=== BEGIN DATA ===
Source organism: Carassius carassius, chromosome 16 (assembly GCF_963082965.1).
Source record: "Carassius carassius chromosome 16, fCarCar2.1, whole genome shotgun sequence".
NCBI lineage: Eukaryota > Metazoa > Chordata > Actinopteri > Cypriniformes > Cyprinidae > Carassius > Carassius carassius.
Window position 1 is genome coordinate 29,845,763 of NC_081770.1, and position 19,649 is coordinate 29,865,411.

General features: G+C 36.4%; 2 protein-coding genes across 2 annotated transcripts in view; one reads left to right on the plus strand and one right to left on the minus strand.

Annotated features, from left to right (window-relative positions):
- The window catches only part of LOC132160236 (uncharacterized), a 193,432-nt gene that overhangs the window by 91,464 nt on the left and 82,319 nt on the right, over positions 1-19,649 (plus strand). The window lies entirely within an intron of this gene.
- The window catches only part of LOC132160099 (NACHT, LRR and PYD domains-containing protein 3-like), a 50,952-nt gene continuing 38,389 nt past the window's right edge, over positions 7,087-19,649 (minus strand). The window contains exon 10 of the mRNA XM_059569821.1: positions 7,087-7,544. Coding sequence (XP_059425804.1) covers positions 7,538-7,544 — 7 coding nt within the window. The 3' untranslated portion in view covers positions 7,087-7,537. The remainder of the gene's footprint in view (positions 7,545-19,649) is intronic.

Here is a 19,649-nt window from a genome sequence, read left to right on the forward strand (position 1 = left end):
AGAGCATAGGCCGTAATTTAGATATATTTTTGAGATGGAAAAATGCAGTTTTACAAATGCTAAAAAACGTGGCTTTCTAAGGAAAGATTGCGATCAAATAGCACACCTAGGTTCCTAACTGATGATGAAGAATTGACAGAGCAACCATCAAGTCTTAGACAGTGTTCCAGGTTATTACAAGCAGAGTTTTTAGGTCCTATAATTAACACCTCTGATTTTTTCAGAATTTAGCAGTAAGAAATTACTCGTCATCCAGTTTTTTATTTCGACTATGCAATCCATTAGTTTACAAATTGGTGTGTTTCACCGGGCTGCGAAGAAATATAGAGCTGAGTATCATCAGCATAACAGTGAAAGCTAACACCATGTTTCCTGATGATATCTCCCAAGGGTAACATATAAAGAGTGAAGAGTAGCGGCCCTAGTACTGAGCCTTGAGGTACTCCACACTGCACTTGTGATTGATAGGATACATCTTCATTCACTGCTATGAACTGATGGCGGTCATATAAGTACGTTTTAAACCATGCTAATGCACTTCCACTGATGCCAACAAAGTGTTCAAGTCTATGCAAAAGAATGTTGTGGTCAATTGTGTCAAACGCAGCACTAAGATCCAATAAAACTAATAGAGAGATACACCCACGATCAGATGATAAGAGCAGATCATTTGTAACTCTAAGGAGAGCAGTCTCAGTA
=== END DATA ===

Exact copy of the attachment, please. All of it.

Source organism: Carassius carassius, chromosome 16 (assembly GCF_963082965.1).
Source record: "Carassius carassius chromosome 16, fCarCar2.1, whole genome shotgun sequence".
NCBI lineage: Eukaryota > Metazoa > Chordata > Actinopteri > Cypriniformes > Cyprinidae > Carassius > Carassius carassius.
Window position 1 is genome coordinate 29,845,763 of NC_081770.1, and position 19,649 is coordinate 29,865,411.

General features: G+C 36.4%; 2 protein-coding genes across 2 annotated transcripts in view; one reads left to right on the plus strand and one right to left on the minus strand.

Annotated features, from left to right (window-relative positions):
- The window catches only part of LOC132160236 (uncharacterized), a 193,432-nt gene that overhangs the window by 91,464 nt on the left and 82,319 nt on the right, over positions 1-19,649 (plus strand). The window lies entirely within an intron of this gene.
- The window catches only part of LOC132160099 (NACHT, LRR and PYD domains-containing protein 3-like), a 50,952-nt gene continuing 38,389 nt past the window's right edge, over positions 7,087-19,649 (minus strand). The window contains exon 10 of the mRNA XM_059569821.1: positions 7,087-7,544. Coding sequence (XP_059425804.1) covers positions 7,538-7,544 — 7 coding nt within the window. The 3' untranslated portion in view covers positions 7,087-7,537. The remainder of the gene's footprint in view (positions 7,545-19,649) is intronic.

Here is a 19,649-nt window from a genome sequence, read left to right on the forward strand (position 1 = left end):
AGAGCATAGGCCGTAATTTAGATATATTTTTGAGATGGAAAAATGCAGTTTTACAAATGCTAAAAAACGTGGCTTTCTAAGGAAAGATTGCGATCAAATAGCACACCTAGGTTCCTAACTGATGATGAAGAATTGACAGAGCAACCATCAAGTCTTAGACAGTGTTCCAGGTTATTACAAGCAGAGTTTTTAGGTCCTATAATTAACACCTCTGATTTTTTCAGAATTTAGCAGTAAGAAATTACTCGTCATCCAGTTTTTTATTTCGACTATGCAATCCATTAGTTTACAAATTGGTGTGTTTCACCGGGCTGCGAAGAAATATAGAGCTGAGTATCATCAGCATAACAGTGAAAGCTAACACCATGTTTCCTGATGATATCTCCCAAGGGTAACATATAAAGAGTGAAGAGTAGCGGCCCTAGTACTGAGCCTTGAGGTACTCCACACTGCACTTGTGATTGATAGGATACATCTTCATTCACTGCTATGAACTGATGGCGGTCATATAAGTACGTTTTAAACCATGCTAATGCACTTCCACTGATGCCAACAAAGTGTTCAAGTCTATGCAAAAGAATGTTGTGGTCAATTGTGTCAAACGCAGCACTAAGATCCAATAAAACTAATAGAGAGATACACCCACGATCAGATGATAAGAGCAGATCATTTGTAACTCTAAGGAGAGCAGTCTCAGTA